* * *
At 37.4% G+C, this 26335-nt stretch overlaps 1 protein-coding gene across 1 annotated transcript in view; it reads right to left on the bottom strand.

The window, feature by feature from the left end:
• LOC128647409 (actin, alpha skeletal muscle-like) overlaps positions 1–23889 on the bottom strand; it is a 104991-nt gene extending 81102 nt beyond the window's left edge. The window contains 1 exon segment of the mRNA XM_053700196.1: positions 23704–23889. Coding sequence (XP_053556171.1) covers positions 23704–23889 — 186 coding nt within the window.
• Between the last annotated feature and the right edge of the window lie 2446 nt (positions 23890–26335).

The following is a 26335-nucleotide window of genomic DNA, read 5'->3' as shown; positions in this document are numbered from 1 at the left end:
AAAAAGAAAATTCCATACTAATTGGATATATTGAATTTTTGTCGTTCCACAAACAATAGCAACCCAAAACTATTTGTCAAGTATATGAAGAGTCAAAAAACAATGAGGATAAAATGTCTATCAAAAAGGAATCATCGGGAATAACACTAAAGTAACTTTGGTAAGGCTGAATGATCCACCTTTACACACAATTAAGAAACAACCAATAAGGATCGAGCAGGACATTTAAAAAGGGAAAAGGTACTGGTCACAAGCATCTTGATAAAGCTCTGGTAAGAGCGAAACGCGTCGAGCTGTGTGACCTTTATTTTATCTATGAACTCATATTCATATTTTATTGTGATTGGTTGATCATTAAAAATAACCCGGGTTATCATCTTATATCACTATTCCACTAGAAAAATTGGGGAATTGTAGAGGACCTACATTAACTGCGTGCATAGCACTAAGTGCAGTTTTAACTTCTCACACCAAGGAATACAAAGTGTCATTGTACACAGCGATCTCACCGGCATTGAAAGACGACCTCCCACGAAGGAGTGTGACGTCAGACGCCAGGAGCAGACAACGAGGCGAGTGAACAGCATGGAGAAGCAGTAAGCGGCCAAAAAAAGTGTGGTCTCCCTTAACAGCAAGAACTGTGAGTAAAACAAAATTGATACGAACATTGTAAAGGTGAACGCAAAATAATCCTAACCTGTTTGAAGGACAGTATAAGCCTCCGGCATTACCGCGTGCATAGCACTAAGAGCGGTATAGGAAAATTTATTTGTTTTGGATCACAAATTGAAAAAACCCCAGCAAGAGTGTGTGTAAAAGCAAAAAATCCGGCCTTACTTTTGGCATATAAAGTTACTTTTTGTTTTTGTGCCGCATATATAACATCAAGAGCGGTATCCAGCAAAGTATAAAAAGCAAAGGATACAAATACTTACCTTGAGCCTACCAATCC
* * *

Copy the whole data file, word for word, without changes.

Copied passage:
At 37.4% G+C, this 26335-nt stretch overlaps 1 protein-coding gene across 1 annotated transcript in view; it reads right to left on the bottom strand.

The window, feature by feature from the left end:
• LOC128647409 (actin, alpha skeletal muscle-like) overlaps positions 1–23889 on the bottom strand; it is a 104991-nt gene extending 81102 nt beyond the window's left edge. The window contains 1 exon segment of the mRNA XM_053700196.1: positions 23704–23889. Coding sequence (XP_053556171.1) covers positions 23704–23889 — 186 coding nt within the window.
• Between the last annotated feature and the right edge of the window lie 2446 nt (positions 23890–26335).

The following is a 26335-nucleotide window of genomic DNA, read 5'->3' as shown; positions in this document are numbered from 1 at the left end:
AAAAAGAAAATTCCATACTAATTGGATATATTGAATTTTTGTCGTTCCACAAACAATAGCAACCCAAAACTATTTGTCAAGTATATGAAGAGTCAAAAAACAATGAGGATAAAATGTCTATCAAAAAGGAATCATCGGGAATAACACTAAAGTAACTTTGGTAAGGCTGAATGATCCACCTTTACACACAATTAAGAAACAACCAATAAGGATCGAGCAGGACATTTAAAAAGGGAAAAGGTACTGGTCACAAGCATCTTGATAAAGCTCTGGTAAGAGCGAAACGCGTCGAGCTGTGTGACCTTTATTTTATCTATGAACTCATATTCATATTTTATTGTGATTGGTTGATCATTAAAAATAACCCGGGTTATCATCTTATATCACTATTCCACTAGAAAAATTGGGGAATTGTAGAGGACCTACATTAACTGCGTGCATAGCACTAAGTGCAGTTTTAACTTCTCACACCAAGGAATACAAAGTGTCATTGTACACAGCGATCTCACCGGCATTGAAAGACGACCTCCCACGAAGGAGTGTGACGTCAGACGCCAGGAGCAGACAACGAGGCGAGTGAACAGCATGGAGAAGCAGTAAGCGGCCAAAAAAAGTGTGGTCTCCCTTAACAGCAAGAACTGTGAGTAAAACAAAATTGATACGAACATTGTAAAGGTGAACGCAAAATAATCCTAACCTGTTTGAAGGACAGTATAAGCCTCCGGCATTACCGCGTGCATAGCACTAAGAGCGGTATAGGAAAATTTATTTGTTTTGGATCACAAATTGAAAAAACCCCAGCAAGAGTGTGTGTAAAAGCAAAAAATCCGGCCTTACTTTTGGCATATAAAGTTACTTTTTGTTTTTGTGCCGCATATATAACATCAAGAGCGGTATCCAGCAAAGTATAAAAAGCAAAGGATACAAATACTTACCTTGAGCCTACCAATCC